Ali (Matthias Schoenaerts) dreams of becoming a professional boxer. When he is suddenly put in charge of his five year old son, he moves in with his sister for support. Whilst working as a nightclub bouncer, he meets the beautiful and confident killer whale trainer, Stephanie (Marion Cotillard). He gives her his number, not expecting that she will ever call. After being the victim of a tragic accident, Stephanie surprisingly turns to Ali for support. These lost souls discover new meaning in life together when Ali enters the dangerous world of underground boxing.
Rust and Bone is a French language film starring Marion Cotillard that was nominated for the Palme D’or at last year’s Cannes film festival, as well as a host of other awards in the more recent BAFTA and Golden Globe Awards.
The film tells the story of Ali, a twenty-something father given full guardianship of his young son; moving with his son from Belgium to live with his sister and her family Ali struggles to hold down a job and dreams of being a kick boxer. During a temporary job as a bouncer at a nightclub he meets Stephanie, a woman who works at a sea life centre training killer whales. Shortly after their meeting Stephanie is involved in an accident whilst at work and wakes at hospital to discover her legs have been amputated, whilst Ali is finally given the chance to live out his dream in the kick boxing ring.
As ever however, things are not smooth sailing from this point on and although Stephanie’s friendship with Ali allows her to reach out from the darkness of her depression (eventually acquiring prosthetic legs and learning to walk again) Ali continues to seem afraid and distanced from the emotions that are growing between them.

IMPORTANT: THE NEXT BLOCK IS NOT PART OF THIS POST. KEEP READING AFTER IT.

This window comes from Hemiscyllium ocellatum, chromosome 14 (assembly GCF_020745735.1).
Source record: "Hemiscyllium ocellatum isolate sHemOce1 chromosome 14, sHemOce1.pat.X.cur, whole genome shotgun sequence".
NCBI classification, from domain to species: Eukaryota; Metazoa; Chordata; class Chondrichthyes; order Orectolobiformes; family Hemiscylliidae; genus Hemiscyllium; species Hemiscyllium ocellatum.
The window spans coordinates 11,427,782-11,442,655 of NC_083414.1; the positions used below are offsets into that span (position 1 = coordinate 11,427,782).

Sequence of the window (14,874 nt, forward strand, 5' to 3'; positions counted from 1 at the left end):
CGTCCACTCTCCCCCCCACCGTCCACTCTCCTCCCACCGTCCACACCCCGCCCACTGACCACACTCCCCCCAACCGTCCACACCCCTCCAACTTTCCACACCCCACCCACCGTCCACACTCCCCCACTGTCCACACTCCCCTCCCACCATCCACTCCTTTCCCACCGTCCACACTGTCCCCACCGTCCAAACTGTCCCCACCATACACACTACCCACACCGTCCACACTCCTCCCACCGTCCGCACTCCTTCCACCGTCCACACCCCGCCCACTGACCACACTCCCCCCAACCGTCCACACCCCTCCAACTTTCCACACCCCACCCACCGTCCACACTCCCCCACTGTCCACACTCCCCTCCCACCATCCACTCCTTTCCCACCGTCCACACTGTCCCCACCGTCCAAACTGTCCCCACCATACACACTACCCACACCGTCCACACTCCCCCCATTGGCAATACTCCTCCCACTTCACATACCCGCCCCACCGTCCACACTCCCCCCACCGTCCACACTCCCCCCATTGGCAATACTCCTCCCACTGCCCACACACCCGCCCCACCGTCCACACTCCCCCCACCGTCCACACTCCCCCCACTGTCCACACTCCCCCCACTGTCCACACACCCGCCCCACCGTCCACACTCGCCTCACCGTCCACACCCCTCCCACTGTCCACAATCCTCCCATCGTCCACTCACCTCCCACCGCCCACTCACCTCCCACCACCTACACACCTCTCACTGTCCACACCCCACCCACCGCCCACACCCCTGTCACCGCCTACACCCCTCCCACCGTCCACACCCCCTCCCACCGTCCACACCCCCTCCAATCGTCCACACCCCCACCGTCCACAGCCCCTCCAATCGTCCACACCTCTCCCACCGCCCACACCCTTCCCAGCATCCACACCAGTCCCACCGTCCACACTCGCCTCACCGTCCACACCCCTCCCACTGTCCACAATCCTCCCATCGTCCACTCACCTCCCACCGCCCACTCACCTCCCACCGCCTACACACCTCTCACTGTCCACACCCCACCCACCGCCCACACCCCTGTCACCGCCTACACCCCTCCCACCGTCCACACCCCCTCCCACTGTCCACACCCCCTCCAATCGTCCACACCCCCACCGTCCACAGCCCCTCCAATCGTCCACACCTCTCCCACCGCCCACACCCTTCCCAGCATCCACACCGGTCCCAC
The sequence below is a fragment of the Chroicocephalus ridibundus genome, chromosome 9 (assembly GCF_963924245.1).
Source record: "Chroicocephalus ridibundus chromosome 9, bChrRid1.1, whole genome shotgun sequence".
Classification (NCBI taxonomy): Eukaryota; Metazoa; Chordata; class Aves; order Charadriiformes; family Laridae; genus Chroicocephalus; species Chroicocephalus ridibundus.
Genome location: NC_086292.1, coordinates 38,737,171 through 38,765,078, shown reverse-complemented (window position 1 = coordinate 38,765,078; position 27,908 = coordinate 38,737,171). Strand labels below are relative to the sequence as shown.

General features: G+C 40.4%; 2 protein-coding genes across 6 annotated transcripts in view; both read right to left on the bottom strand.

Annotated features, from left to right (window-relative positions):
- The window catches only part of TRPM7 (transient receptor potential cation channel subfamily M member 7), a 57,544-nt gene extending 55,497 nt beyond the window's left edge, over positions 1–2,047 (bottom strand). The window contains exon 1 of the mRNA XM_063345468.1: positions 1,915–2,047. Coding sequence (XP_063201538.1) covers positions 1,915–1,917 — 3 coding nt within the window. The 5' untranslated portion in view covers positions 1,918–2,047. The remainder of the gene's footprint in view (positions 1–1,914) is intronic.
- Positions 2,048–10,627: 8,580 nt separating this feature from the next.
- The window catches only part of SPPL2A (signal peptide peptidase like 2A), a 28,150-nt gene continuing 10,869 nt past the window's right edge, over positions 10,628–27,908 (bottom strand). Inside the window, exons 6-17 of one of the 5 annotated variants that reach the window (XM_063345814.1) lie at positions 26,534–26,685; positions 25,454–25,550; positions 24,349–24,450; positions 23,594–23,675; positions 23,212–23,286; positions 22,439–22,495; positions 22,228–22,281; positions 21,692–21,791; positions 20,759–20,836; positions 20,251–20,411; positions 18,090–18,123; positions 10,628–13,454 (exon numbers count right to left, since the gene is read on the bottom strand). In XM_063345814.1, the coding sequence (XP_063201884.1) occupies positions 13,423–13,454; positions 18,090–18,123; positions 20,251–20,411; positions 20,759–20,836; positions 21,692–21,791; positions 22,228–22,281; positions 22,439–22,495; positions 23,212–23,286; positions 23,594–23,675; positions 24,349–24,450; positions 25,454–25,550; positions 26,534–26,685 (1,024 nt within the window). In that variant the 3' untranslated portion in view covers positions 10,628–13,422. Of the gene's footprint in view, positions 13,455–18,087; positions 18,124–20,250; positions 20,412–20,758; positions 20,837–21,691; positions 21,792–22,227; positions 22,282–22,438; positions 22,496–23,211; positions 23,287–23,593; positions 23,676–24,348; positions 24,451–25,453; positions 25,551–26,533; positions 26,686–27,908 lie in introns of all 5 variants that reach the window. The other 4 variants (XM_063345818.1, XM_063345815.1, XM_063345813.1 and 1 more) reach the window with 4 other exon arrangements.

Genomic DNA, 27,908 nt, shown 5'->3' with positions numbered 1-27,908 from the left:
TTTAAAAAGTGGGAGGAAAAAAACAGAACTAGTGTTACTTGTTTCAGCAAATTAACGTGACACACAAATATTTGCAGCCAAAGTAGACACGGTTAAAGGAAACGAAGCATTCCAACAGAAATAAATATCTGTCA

Rust and Bone is another brilliant example of the sheer talent and gravitas that is Marion Cotillard, her role as Stephanie allows her to explore a vast range of personal identities as well as the tumultuous climates of love and depression. Prior to her accident Cotillard fills the screen with her sexuality, confidence and grace without a hint of the lewd or melodramatic overtones of many of her Hollywood counterparts; whilst after her accident, which is quite graphically detailed on screen, the sense of her loss of identity is almost palpable, her emotional pain epitomised by the absence of her legs.
Unfortunately for Cotillard Rust and Bone is simply one in what has been a long line of movies exploring the relationships between the disabled and non-disabled, though one at least takes comfort in the way in which director Jacques Audiard (A Prophet) refuses to succumb to the traditional sugary sweet veneer that glazed earlier movies like Forrest Gump. Ultimately however Rust and Bone is not really anything new, emotional, captivating, brilliant, Yes, butt original? No.